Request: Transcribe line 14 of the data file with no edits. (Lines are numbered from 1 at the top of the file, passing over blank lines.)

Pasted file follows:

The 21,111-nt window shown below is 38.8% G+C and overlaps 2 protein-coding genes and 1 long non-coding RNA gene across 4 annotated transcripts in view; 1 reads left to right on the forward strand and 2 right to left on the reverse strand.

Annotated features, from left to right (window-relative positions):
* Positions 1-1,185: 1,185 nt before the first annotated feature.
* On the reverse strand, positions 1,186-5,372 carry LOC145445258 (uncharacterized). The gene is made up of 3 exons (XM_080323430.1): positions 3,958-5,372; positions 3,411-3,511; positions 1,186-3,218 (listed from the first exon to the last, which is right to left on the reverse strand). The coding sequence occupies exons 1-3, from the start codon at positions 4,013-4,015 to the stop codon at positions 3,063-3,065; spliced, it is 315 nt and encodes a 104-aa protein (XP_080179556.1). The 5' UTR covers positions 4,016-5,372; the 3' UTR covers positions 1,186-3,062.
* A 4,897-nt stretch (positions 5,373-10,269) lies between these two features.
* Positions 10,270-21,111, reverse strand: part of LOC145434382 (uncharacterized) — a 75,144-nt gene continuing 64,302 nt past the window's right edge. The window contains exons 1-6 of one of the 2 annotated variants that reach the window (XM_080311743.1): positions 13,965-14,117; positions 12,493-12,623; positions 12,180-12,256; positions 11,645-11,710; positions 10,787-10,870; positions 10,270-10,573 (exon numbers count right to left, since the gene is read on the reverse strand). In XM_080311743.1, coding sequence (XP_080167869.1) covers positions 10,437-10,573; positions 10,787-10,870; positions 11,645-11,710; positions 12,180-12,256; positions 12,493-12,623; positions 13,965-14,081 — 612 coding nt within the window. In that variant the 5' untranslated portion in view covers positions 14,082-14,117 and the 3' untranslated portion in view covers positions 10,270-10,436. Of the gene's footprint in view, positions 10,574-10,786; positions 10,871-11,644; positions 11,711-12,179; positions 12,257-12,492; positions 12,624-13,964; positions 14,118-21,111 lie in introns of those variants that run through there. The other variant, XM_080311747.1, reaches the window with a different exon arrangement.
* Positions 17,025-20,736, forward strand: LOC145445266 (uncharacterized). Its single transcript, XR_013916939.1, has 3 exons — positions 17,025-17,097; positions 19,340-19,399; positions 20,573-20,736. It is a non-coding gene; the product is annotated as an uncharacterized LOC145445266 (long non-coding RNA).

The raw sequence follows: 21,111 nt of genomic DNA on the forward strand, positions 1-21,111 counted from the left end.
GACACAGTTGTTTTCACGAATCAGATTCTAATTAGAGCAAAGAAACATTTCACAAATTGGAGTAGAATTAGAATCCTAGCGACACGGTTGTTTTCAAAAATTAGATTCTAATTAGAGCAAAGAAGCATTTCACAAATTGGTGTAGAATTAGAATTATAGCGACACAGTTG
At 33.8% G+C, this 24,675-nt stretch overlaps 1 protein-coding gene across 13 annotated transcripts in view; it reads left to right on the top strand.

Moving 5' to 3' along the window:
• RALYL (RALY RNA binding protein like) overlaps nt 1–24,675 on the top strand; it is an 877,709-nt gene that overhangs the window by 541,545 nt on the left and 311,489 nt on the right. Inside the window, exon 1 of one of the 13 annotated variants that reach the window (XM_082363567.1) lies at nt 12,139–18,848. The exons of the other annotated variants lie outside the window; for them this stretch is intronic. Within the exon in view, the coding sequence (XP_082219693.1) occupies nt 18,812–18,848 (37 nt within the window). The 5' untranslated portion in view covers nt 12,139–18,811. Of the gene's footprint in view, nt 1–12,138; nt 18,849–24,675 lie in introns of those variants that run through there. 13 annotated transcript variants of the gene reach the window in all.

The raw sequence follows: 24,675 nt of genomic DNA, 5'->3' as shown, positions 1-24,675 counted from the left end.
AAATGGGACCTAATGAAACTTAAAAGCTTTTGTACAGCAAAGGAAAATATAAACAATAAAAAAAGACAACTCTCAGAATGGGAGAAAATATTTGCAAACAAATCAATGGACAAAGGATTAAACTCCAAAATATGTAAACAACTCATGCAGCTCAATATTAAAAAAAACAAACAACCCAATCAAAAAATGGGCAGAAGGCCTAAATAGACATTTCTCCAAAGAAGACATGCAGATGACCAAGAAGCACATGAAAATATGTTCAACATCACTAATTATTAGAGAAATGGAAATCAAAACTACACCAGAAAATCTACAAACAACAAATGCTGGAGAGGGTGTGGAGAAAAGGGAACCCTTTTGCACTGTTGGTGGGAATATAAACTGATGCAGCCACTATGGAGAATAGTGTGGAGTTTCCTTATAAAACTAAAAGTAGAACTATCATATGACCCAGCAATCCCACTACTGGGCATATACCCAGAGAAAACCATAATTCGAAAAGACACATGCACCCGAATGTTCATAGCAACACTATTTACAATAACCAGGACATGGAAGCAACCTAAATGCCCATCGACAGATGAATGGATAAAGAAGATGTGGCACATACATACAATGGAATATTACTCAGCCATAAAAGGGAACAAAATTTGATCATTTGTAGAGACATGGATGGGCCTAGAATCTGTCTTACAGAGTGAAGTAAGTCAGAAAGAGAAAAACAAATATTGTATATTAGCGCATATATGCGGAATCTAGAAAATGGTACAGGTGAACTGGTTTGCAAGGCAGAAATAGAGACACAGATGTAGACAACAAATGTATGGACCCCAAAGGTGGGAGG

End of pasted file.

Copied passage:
AAATGGGACCTAATGAAACTTAAAAGCTTTTGTACAGCAAAGGAAAATATAAACAATAAAAAAAGACAACTCTCAGAATGGGAGAAAATATTTGCAAACAAATCAATGGACAAAGGATTAAACTCCAAAATATGTAAACAACTCATGCAGCTCAATATTAAAAAAAACAAACAACCCAATCAAAAAATGGGCAGAAGGCCTAAATAGACATTTCTCCAAAGAAGACATGCAGATGACCAAGAAGCACATGAAAATATGTTCAACATCACTAATTATTAGAGAAATGGAAATCAAAACTACACCAGAAAATCTACAAACAACAAATGCTGGAGAGGGTGTGGAGAAAAGGGAACCCTTTTGCACTGTTGGTGGGAATATAAACTGATGCAGCCACTATGGAGAATAGTGTGGAGTTTCCTTATAAAACTAAAAGTAGAACTATCATATGACCCAGCAATCCCACTACTGGGCATATACCCAGAGAAAACCATAATTCGAAAAGACACATGCACCCGAATGTTCATAGCAACACTATTTACAATAACCAGGACATGGAAGCAACCTAAATGCCCATCGACAGATGAATGGATAAAGAAGATGTGGCACATACATACAATGGAATATTACTCAGCCATAAAAGGGAACAAAATTTGATCATTTGTAGAGACATGGATGGGCCTAGAATCTGTCTTACAGAGTGAAGTAAGTCAGAAAGAGAAAAACAAATATTGTATATTAGCGCATATATGCGGAATCTAGAAAATGGTACAGGTGAACTGGTTTGCAAGGCAGAAATAGAGACACAGATGTAGACAACAAATGTATGGACCCCAAAGGTGGGAGG